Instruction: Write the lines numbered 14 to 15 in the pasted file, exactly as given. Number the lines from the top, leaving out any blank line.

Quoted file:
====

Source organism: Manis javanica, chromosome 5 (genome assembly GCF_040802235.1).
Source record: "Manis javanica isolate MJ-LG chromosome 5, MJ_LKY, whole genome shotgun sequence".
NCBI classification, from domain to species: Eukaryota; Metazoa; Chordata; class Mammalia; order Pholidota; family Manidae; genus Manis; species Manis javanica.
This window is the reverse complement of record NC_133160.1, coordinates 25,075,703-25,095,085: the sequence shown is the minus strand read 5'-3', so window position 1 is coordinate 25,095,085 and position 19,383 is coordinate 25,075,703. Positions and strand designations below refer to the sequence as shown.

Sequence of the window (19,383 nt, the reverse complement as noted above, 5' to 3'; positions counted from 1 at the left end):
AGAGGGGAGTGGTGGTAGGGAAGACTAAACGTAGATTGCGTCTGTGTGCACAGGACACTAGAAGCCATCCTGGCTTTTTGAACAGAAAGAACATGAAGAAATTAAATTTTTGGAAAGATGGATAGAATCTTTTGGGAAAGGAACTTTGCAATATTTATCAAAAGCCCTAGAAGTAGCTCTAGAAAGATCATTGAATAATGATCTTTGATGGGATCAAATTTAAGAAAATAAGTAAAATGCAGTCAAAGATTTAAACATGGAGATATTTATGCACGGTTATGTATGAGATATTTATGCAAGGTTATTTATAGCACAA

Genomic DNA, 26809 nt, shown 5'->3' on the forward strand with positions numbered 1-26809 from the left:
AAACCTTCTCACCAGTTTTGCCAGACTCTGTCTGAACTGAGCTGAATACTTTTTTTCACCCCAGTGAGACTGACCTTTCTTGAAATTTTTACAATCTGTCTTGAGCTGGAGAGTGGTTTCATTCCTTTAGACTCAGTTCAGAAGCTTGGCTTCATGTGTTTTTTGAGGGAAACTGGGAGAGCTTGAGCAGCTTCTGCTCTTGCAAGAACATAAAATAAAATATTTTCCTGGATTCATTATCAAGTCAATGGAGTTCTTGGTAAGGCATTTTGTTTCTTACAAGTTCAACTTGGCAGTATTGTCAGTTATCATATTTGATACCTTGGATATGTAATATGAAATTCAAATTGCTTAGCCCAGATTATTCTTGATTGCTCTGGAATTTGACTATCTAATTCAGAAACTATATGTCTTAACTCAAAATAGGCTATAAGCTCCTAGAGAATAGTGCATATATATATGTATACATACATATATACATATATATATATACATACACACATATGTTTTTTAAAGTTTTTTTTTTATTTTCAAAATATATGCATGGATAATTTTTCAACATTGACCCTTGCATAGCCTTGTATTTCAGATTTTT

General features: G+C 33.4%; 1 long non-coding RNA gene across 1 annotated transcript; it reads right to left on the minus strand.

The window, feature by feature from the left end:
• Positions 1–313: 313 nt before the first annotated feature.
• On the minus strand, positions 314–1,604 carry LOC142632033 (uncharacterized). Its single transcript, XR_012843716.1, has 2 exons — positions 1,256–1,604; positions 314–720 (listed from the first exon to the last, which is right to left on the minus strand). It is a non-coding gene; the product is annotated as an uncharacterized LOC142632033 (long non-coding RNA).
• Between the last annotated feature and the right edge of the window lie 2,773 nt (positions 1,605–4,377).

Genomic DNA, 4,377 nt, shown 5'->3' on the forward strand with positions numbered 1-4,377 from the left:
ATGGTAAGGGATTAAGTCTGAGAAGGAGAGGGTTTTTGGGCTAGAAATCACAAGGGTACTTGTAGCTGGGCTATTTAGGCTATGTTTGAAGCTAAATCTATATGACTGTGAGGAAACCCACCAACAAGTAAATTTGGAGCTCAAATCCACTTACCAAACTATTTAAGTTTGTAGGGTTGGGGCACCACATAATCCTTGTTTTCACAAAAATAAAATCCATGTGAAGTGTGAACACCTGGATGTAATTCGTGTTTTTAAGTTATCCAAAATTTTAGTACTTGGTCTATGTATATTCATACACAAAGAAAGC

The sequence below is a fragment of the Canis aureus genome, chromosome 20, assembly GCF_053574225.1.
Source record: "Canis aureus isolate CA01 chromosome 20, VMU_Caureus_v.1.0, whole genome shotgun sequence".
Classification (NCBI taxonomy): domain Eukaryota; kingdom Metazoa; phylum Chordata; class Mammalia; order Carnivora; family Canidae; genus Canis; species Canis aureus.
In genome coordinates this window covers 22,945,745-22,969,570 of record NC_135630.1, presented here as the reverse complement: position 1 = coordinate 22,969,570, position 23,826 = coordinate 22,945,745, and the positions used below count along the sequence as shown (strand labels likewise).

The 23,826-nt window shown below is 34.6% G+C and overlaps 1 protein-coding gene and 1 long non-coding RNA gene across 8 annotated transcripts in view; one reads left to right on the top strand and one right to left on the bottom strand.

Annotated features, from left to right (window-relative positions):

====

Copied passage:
Genomic DNA, 4,377 nt, shown 5'->3' on the forward strand with positions numbered 1-4,377 from the left:
ATGGTAAGGGATTAAGTCTGAGAAGGAGAGGGTTTTTGGGCTAGAAATCACAAGGGTACTTGTAGCTGGGCTATTTAGGCTATGTTTGAAGCTAAATCTATATGACTGTGAGGAAACCCACCAACAAGTAAATTTGGAGCTCAAATCCACTTACCAAACTATTTAAGTTTGTAGGGTTGGGGCACCACATAATCCTTGTTTTCACAAAAATAAAATCCATGTGAAGTGTGAACACCTGGATGTAATTCGTGTTTTTAAGTTATCCAAAATTTTAGTACTTGGTCTATGTATATTCATACACAAAGAAAGC